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Vayakhel 5776-2016

“The Wise-Hearted Person”

by Rabbi Ephraim Z. Buchwald

One of the dominant terms found in this week’s parasha, parashat Vayakhel, is the expression חֲכַם לֵב, a wise-hearted person.  This expression appears at least half a dozen times in chapter 36 of Exodus.

The expression חֲכַם לֵב, appears first in this week’s parasha, parashat Vayakhel, in Exodus 35:10. Describing the building of the Tabernacle, the Torah declares, וְכָל חֲכַם לֵב בָּכֶם, יָבֹאוּ וְיַעֲשׂוּ אֵת כָּל אֲשֶׁר צִוָּה השׁם, every wise-hearted person among you shall come and make everything that the L-rd has commanded.

However, the first time the expression appears in general with respect to the Tabernacle, is in last week’s parasha, Kee Tisah. There, in Exodus 31:6, the Torah states, with respect to the architects of the Tabernacle, וַאֲנִי הִנֵּה נָתַתִּי אִתּוֹ אֵת אָהֳלִיאָב בֶּן אֲחִיסָמָךְ לְמַטֵּה דָן, וּבְלֵב כָּל חֲכַם לֵב נָתַתִּי חָכְמָה, וְעָשׂוּ אֵת כָּל אֲשֶׁר צִוִּיתִךָ, and I behold have assigned with him [Betzalel], Oholiav the son of Achisamach, of the tribe of Dan, and I have endowed the heart of every wise-hearted person with wisdom, and they shall make all that I have commanded you.

Within the context of the Tabernacle, the Torah utilized the expression “wise-hearted” to specifically describe the artisans who are expert and knowledgeable in the various skills that are necessary to design and to build the Tabernacle.

The term חֲכַם, generally means a wise, knowledgeable person, or someone who knows how to research, study and gain knowledge. The word לֵב, on the other hand, represents internal feelings, often underscoring sensitivity and compassion.

There are people for whom learning and education always remain theoretical. However, there are others who are capable of internalizing what they learn until the knowledge becomes part- and-parcel of their very personalities. These people are known by the biblical idiom as “Chachmei Lev,” wise-hearted people who not only learn, but internalize that learning until the learning and the feelings become united.

The Tabernacle is far more than a mere external, physical structure.  It represents the focal point where the Presence of G-d dwells in the hearts of Israel. That is why the builders of the Tabernacle must be endowed with exceptionally wise hearts.

The desire for wisdom is one of the human’s greatest natural cravings.  Although the forbidden fruit in the Garden of Eden came from the tree known as the “Tree of Knowledge, of Good and Evil,” that tree, together with the “Tree of Life” represented two of humankind’s greatest natural desires and fantasies: the quest for immortality and the desire for omniscience.

The Torah clearly seeks to balance the gift of cerebral endowment, tempered by a sensitive heart and caring feelings. Contemporary life looks upon intelligence almost mechanically and artificially, often defined simply by what we call today intelligence quotient (IQ).  Not only is intelligence often divorced from caring and values, it has become almost impossible to distinguish between what we might call “culture” and “civilization.”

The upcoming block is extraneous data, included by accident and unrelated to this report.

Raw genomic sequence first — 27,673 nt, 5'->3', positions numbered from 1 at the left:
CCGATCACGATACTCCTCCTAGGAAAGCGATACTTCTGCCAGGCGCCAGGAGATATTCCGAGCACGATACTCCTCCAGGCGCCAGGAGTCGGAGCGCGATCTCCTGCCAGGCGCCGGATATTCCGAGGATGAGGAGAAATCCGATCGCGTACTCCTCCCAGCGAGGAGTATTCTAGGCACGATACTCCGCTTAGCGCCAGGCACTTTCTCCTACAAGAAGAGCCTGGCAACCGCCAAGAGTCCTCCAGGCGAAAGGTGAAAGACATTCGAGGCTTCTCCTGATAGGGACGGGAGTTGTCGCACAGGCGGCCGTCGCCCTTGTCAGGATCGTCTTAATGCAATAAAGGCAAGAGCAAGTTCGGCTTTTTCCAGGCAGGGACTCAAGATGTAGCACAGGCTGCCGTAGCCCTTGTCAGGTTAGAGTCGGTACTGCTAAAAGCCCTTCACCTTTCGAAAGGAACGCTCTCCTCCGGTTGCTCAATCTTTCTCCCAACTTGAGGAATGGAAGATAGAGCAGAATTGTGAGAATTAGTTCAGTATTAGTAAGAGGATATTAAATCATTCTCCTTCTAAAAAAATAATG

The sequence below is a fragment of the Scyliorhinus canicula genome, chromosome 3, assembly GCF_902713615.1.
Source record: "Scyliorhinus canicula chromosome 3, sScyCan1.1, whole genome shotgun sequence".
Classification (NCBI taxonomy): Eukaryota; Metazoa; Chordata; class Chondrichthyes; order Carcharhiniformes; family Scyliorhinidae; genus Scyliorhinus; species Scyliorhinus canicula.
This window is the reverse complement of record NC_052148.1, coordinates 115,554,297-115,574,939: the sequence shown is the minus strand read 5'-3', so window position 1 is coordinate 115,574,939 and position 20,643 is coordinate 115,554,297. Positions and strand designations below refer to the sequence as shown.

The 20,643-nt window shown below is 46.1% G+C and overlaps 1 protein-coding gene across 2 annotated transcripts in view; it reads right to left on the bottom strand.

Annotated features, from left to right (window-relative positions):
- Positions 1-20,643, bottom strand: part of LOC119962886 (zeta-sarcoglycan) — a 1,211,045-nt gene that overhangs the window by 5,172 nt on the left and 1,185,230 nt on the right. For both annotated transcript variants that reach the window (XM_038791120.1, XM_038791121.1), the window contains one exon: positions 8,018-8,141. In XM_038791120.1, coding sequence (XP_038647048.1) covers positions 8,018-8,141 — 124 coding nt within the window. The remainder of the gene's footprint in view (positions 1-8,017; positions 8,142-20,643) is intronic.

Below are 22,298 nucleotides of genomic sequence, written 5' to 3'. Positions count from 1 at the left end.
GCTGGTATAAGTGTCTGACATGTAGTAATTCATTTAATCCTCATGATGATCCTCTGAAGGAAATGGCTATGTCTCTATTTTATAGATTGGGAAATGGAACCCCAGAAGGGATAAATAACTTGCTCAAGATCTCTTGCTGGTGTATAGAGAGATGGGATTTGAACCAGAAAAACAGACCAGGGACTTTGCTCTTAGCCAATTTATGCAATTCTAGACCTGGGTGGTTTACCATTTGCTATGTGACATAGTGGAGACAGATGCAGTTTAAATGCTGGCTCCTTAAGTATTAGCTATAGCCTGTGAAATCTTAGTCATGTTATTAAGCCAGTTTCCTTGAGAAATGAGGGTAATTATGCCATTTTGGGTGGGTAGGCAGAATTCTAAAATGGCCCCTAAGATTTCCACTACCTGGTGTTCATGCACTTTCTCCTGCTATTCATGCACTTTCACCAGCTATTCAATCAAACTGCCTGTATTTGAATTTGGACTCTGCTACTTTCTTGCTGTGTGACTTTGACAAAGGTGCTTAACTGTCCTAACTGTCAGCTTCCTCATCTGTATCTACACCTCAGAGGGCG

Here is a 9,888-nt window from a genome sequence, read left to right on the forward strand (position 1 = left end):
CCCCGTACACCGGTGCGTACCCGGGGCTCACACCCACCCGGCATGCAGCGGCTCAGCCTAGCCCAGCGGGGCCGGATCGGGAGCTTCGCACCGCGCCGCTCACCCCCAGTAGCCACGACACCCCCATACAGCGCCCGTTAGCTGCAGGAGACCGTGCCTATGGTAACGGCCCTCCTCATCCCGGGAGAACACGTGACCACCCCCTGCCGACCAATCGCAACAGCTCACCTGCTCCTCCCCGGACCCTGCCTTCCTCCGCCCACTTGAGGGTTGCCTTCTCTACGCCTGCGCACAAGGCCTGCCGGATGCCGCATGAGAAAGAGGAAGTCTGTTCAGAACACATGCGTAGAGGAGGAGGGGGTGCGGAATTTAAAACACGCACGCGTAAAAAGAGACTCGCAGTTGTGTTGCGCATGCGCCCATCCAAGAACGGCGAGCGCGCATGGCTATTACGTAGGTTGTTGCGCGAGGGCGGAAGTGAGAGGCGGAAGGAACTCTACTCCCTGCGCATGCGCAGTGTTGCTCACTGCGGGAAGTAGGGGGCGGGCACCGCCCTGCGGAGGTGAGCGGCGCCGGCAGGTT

Society today often reveres those who have advanced degrees, like PhDs, after their names, irrespective of their ethical and moral qualities and behaviors. Like the race for money and worldly possessions in much of the Western world, there is a race for being recognized for superior intelligence. Failure to achieve this recognition is often looked upon as living a meaningless or inferior life.

The architects and builders of the מִשְׁכָּן, the holy Tabernacle, the dwelling place for G-d’s Divine Presence, needed to be, not only, skilled craft persons, but also people who were kindhearted and thoughtful, who had open hearts, and were prepared to do acts of loving-kindness. The workmen in the Tabernacle, not only needed to be skilled in metal work, working with precious stones, carpentry, weaving and sewing, but also needed to invest the Tabernacle with the best human qualities possible, representing, the greatest Divine qualities, since humankind is created in the image of G-d.

This understanding of wisdom is a far cry from the contemporary understanding of wisdom and the measurement of Intelligence Quotients. The Al-mighty did not want His “house” to be built by the most skilled workmen or the most intelligent workmen. The house of G-d needed to be built by “Chachmei lev,” by wise-hearted people who are warm-hearted and prepared to invest their very hearts and souls into the dwelling place which would be the focus of the Divine Presence.

May you be blessed.

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Shabbat Parashat Shekalim

This Shabbat is Shabbat Parashat Shekalim. On this Shabbat, an additional Torah portion, known as parashat Shekalim, is read. It is the first portion of four additional thematic Torah portions that are read on the Shabbatot that surround the holiday of Purim. This week’s supplementary Torah reading is found in Exodus 30:11-16 and speaks of the requirement for all the men of Israel, aged 20 and above, to bring a half-shekel in order to be counted as a member of the People of Israel. In later years, these shekels were donated to the Temple in anticipation of the festival of Passover, when funding for the daily sacrifice had to be renewed.